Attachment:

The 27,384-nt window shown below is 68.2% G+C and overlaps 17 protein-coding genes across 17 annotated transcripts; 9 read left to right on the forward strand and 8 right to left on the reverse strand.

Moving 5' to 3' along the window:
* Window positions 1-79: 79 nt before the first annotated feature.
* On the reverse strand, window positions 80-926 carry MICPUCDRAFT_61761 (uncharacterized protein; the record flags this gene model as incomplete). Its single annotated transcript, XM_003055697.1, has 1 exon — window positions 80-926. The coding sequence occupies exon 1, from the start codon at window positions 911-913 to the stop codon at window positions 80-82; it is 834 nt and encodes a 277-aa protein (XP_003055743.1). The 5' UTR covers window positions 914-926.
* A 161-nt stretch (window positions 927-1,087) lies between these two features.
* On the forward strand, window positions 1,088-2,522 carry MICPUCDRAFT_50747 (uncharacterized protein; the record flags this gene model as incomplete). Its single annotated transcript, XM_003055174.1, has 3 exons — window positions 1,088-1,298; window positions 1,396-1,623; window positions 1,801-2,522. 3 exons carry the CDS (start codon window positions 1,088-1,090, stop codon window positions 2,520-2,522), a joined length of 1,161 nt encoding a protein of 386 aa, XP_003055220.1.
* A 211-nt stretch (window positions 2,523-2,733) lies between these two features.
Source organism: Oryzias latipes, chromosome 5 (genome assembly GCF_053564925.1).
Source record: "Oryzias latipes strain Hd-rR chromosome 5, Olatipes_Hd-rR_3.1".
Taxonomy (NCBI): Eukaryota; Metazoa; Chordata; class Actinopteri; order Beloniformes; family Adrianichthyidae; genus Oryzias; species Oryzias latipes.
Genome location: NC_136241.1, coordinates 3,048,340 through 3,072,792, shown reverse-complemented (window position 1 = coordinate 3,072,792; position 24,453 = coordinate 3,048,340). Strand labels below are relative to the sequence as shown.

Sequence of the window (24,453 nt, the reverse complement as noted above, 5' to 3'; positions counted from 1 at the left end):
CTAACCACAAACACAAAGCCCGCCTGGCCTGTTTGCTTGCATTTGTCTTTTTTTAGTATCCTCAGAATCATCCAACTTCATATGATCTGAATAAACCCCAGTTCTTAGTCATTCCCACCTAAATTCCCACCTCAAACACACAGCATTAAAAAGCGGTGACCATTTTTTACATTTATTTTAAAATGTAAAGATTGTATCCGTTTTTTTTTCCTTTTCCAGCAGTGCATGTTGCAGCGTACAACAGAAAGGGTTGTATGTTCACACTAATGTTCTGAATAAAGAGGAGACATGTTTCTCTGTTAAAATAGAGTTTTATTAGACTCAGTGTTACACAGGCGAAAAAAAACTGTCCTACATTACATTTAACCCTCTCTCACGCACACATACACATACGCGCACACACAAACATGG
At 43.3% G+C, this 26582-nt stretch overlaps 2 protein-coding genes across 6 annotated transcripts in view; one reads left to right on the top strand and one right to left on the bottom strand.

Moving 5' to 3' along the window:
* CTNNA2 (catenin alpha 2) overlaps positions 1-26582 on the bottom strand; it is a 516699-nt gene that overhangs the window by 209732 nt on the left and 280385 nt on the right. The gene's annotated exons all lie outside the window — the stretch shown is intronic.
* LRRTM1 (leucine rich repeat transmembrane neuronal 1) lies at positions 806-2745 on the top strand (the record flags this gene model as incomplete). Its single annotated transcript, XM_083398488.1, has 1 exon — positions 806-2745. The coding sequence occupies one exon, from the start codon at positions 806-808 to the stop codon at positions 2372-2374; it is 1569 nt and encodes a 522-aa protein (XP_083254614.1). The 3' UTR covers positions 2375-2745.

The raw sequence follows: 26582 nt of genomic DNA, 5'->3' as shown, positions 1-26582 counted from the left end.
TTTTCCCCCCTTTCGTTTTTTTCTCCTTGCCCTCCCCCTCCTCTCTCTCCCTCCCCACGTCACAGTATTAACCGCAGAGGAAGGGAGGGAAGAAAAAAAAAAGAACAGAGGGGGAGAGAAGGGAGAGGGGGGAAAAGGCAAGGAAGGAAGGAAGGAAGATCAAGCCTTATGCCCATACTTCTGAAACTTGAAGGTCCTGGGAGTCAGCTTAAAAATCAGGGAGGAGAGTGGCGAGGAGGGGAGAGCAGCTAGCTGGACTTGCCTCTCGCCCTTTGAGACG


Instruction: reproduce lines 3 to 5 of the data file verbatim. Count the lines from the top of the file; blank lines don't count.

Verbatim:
* Window positions 1-79: 79 nt before the first annotated feature.
* On the reverse strand, window positions 80-926 carry MICPUCDRAFT_61761 (uncharacterized protein; the record flags this gene model as incomplete). Its single annotated transcript, XM_003055697.1, has 1 exon — window positions 80-926. The coding sequence occupies exon 1, from the start codon at window positions 911-913 to the stop codon at window positions 80-82; it is 834 nt and encodes a 277-aa protein (XP_003055743.1). The 5' UTR covers window positions 914-926.
* A 161-nt stretch (window positions 927-1,087) lies between these two features.